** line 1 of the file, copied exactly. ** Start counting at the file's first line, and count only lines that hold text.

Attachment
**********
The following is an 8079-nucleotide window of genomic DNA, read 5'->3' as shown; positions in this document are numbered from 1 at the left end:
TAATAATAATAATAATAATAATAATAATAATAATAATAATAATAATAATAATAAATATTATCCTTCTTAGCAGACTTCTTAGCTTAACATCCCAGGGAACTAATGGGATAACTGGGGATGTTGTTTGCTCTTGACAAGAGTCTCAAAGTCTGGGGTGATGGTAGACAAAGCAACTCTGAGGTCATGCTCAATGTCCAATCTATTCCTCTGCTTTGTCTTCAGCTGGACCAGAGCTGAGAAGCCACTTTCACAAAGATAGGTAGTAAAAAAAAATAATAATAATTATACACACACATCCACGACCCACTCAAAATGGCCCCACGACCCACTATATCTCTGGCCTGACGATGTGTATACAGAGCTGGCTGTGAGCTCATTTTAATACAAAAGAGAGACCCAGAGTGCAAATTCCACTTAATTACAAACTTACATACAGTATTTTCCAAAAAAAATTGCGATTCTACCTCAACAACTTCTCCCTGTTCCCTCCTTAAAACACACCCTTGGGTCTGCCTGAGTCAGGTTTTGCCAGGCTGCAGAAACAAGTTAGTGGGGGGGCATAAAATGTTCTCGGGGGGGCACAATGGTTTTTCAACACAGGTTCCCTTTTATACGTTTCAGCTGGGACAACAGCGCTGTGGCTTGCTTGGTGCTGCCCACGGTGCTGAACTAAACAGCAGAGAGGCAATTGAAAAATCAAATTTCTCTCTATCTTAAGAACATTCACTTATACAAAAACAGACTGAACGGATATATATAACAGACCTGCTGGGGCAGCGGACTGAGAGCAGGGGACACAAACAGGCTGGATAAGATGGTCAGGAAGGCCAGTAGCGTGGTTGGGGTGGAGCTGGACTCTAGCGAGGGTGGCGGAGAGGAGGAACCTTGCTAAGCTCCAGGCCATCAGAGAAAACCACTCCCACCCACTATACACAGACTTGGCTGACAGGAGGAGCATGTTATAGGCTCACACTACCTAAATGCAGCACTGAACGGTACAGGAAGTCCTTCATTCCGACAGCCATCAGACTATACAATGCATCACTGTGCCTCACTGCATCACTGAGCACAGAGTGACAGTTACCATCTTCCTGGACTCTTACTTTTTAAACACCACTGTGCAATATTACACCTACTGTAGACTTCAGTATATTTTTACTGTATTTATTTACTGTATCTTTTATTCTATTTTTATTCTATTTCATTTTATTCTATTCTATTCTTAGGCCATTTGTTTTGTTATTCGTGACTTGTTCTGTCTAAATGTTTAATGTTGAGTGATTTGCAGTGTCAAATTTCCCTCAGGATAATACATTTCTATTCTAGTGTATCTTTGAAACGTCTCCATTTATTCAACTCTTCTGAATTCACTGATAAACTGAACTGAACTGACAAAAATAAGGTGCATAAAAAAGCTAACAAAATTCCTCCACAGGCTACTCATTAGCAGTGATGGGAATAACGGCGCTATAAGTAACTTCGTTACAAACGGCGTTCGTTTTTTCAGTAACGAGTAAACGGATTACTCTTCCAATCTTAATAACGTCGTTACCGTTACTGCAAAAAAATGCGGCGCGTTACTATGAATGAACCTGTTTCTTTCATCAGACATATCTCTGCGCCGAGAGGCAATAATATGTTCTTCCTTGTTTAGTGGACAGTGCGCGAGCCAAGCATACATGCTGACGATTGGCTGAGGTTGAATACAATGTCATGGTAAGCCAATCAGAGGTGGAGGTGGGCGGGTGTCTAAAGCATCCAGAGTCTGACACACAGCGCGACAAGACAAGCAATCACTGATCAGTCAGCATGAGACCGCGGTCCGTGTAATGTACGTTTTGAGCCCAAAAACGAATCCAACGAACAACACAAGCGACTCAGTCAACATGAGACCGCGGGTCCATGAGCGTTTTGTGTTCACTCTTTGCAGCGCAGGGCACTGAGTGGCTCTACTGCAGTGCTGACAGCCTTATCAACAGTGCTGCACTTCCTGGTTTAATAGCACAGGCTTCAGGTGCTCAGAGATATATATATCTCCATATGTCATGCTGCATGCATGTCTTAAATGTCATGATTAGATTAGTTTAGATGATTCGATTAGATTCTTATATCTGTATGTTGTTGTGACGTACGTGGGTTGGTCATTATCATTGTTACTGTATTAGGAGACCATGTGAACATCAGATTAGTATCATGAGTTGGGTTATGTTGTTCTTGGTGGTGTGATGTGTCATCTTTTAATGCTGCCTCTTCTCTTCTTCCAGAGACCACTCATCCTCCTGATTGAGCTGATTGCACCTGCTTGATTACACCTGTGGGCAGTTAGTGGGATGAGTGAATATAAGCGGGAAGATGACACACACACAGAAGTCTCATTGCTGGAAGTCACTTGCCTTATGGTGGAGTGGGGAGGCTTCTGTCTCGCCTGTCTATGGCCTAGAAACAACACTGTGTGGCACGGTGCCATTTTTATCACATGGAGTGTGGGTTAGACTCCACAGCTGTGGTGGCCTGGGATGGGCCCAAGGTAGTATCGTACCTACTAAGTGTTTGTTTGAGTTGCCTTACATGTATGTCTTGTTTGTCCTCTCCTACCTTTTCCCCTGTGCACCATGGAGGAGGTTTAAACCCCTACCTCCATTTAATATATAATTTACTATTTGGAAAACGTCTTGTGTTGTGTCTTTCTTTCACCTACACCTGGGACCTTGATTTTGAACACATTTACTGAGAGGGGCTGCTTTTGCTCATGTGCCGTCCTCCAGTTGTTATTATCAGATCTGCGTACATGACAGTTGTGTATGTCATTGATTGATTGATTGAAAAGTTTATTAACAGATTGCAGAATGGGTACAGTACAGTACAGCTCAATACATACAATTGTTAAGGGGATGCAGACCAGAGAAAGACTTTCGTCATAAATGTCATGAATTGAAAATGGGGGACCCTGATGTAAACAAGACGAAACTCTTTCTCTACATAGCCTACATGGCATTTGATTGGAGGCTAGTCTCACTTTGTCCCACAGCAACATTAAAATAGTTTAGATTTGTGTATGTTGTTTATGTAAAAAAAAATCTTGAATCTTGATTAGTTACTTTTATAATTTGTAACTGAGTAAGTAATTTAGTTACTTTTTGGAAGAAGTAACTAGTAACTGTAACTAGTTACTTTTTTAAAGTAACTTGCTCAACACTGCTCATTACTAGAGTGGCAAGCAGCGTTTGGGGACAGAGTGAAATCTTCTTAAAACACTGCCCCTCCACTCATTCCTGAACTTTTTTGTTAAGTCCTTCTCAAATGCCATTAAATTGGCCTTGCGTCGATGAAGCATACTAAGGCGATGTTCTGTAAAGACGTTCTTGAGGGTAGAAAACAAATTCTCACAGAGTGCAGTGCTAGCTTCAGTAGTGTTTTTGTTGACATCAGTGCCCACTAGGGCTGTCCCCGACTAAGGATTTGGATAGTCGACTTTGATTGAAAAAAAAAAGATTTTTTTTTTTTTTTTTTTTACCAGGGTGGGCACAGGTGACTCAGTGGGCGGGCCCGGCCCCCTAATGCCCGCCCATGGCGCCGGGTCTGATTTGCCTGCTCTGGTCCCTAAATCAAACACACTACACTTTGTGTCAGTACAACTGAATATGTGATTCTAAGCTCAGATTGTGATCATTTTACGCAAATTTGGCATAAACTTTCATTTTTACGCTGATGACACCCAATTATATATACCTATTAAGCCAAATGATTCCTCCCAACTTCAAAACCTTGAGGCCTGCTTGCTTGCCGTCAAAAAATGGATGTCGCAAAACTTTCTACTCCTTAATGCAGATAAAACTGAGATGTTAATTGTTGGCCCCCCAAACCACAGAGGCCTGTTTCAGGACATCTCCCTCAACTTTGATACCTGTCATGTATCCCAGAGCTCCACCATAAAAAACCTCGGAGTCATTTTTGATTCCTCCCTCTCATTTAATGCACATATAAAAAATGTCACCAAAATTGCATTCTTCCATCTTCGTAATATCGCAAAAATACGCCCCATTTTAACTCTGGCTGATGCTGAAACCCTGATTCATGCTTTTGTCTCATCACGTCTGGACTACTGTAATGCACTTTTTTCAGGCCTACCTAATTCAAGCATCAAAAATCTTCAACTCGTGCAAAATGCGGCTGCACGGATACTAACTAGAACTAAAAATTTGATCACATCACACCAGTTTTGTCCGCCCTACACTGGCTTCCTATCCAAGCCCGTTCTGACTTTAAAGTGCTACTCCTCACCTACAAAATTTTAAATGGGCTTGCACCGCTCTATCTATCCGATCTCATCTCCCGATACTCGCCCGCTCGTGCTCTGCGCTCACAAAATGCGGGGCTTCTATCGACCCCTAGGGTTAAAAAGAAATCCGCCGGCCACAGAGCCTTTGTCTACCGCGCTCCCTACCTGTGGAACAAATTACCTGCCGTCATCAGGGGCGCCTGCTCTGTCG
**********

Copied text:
The following is an 8079-nucleotide window of genomic DNA, read 5'->3' as shown; positions in this document are numbered from 1 at the left end: